Republicans Jeopardize Monday’s Infrastructure Deadline With More Demands

Republicans have rejected a Democratic offer to wrap up outstanding final details on the bipartisan infrastructure package, imperiling promises from the Senate group to have the bill finished by Monday. This week is crucial for moving ahead on the bill, but there are still outstanding issues over things like funding for mass transit.

Republicans in the bipartisan group objected to Sen. Chuck Schumer’s (D-New York) filing to advance the bill last week, saying that the bill would be ready by Monday. Every Republican in the Senate voted against advancing the bill, making it fall far short of the 60 votes it needed to advance to debate on the floor.

Now, Monday has arrived, and there are still multiple issues that have yet to be hammered out within the group — and the two parties can’t even agree on which issues are still outstanding.

“The ‘global offer’ we received from the White House and Chuck Schumer was discouraging since it attempts to reopen numerous issues the bipartisan group had already agreed to,” a GOP source told CNN. Sen. Rob Portman (R-Ohio) said over the weekend that the outstanding issue was on funding for mass transit on the Republican side.

But, according to Democrats familiar with the negotiations, there are more unresolved issues than just mass transit. Funding for crucial infrastructure like highways, water and broadband are still in question. There’s also still disagreement in terms of how much of the leftover COVID stimulus funds can be used to pay for the bill and on a rule called the Davis-Bacon, which says that federal contractors can’t pay employees less than the “prevailing wage” for construction projects.

Senators were optimistic over the weekend that it can be done soon. “We’re down to the last couple of items, and I think you’re going to see a bill Monday afternoon,” Sen. Mark Warner (D-Virginia) said on Sunday on Fox News. With Republicans rejecting the Democrats’ last offer, that deadline could very well be missed.

If the senators come to an agreement on the bill soon, then Schumer could call a vote to advance the bill again this week. If it fails to garner the required votes, he’ll have to start the process of filing for cloture all over again, which could delay the bill even further.

Time is of the essence as the Senate is set to leave for recess in two weeks. House Speaker Nancy Pelosi (D-California) emphasized again over the weekend that she wants the Democrats’ $3.5 trillion reconciliation bill to be passed with the infrastructure bill, so this week is crucial for getting the bills moving.

Not only are Republicans in disagreement over what’s left to negotiate, they’ve also expressed frustration with Democrats over the transit issue. They claim to have made fair offers to Democrats on transit, and have threatened to withdraw their support unless the Democrats capitulate to their offers. “Unless Democrats show more flexibility, this deal is unlikely to happen,” a GOP source told Politico.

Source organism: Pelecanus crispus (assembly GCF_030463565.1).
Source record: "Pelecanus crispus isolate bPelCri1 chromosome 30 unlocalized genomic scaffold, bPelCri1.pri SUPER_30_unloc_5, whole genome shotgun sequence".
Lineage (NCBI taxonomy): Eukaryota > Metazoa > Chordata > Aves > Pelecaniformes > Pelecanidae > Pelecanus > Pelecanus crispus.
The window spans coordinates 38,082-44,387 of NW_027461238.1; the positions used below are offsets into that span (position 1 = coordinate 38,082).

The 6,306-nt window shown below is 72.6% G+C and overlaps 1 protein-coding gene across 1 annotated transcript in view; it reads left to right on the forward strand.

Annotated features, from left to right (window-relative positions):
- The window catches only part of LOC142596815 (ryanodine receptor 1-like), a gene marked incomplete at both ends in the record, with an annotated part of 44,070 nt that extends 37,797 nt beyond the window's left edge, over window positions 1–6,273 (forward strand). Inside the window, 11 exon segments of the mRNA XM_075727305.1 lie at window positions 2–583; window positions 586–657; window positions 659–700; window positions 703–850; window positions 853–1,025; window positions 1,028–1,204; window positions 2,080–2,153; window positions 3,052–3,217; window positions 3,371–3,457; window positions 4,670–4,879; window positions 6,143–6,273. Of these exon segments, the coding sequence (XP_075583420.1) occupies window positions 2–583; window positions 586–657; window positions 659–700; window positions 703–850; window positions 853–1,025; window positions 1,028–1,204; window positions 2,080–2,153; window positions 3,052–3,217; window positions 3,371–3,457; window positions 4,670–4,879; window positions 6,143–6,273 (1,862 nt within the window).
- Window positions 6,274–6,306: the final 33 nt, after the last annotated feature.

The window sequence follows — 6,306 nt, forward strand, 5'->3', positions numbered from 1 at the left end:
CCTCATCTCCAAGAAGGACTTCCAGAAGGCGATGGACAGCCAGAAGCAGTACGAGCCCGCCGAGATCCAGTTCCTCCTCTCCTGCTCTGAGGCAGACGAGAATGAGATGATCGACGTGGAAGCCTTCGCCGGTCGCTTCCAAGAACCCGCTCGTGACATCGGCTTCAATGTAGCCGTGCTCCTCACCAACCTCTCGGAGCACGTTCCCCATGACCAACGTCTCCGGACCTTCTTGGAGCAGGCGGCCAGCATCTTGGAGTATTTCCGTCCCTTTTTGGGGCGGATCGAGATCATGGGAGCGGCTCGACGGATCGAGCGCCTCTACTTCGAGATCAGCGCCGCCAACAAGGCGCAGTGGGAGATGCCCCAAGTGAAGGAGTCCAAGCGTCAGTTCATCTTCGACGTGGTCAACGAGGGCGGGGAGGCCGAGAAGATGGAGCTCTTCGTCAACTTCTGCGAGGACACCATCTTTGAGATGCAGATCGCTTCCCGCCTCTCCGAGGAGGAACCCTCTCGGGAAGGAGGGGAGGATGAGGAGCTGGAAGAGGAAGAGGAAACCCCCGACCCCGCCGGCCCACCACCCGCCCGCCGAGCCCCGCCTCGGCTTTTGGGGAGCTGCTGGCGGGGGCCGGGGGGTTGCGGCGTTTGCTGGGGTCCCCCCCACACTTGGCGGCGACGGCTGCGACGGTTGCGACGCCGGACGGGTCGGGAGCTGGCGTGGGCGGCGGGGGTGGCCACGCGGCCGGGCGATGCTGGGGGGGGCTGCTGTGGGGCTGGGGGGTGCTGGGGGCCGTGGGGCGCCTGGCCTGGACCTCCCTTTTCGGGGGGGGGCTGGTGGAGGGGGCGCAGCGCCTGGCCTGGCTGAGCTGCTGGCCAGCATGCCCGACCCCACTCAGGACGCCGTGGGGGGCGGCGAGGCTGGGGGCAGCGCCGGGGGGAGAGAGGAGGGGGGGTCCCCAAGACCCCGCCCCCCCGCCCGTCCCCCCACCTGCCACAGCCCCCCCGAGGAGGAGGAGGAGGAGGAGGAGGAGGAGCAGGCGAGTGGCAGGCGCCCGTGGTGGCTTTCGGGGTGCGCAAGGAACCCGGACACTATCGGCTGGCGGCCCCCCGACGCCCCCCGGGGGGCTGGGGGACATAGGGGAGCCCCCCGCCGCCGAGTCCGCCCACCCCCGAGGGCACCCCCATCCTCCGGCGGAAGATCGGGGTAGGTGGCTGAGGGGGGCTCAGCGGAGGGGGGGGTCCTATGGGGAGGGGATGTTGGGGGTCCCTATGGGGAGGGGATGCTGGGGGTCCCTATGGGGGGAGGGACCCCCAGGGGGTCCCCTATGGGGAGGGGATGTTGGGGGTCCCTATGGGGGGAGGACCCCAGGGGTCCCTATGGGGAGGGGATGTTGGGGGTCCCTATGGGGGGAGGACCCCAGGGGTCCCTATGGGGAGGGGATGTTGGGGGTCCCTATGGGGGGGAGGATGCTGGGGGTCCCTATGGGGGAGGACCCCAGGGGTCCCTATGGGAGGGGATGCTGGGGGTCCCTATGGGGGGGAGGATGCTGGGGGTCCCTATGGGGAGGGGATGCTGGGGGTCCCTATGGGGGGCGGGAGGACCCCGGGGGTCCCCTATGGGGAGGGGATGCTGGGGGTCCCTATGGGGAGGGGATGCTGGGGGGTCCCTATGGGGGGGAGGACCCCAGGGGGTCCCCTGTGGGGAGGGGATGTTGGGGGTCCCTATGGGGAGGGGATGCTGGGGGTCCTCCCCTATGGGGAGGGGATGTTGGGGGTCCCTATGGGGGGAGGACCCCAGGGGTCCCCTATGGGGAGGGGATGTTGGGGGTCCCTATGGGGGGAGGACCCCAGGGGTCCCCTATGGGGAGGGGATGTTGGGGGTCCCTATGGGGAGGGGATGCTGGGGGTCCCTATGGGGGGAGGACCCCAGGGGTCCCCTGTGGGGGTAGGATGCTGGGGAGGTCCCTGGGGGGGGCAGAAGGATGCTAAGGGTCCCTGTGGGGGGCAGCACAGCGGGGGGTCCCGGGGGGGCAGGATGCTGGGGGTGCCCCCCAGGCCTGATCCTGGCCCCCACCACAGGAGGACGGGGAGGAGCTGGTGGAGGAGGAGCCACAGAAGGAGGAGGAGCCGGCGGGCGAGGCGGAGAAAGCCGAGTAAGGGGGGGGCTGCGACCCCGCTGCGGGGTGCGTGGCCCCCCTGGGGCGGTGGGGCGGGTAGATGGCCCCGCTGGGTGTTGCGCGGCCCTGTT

It isn’t much of a surprise that Republicans again seem to be delaying the infrastructure bill. They’ve held up the bill for months in negotiations, and are still unsatisfied with it despite having whittled it down to nearly an eighth of the original size that President Joe Biden had proposed. And, still, they blamed the delay on Monday on Democrats.

“If this is going to be successful, the White House will need to show more flexibility as Republicans have done and listen to the members of the group that produced this framework,” a GOP source told CNN. But the White House has already capitulated to a wide swath of Republican demands, watering the bill down to what it is today.

Instead, it’s Republicans who bear more responsibility for delaying the bill than Democrats. In the first Senate-wide vote on the measure, they had rejected Schumer’s cloture filing last week despite the fact that final details don’t need to be ironed out in order for the bill to advance to debate on the Senate floor, as the majority leader pointed out.

Democrats and progressives have said repeatedly that the months-long delay is a tactic employed by the GOP to polarize and water down Democratic proposals. They point to the example of the Affordable Care Act under President Barack Obama when Republicans similarly dragged out talks for months only to vote against it anyway. In the process, however, they achieved what they set out to do — politicize and weaken the bill considerably.

“My fear is that we could see a repetition of what we saw with the Affordable Care Act,” Sen. Bernie Sanders (I-Vermont) told ABC last week, “where discussions went on and on and on and then never went any place.”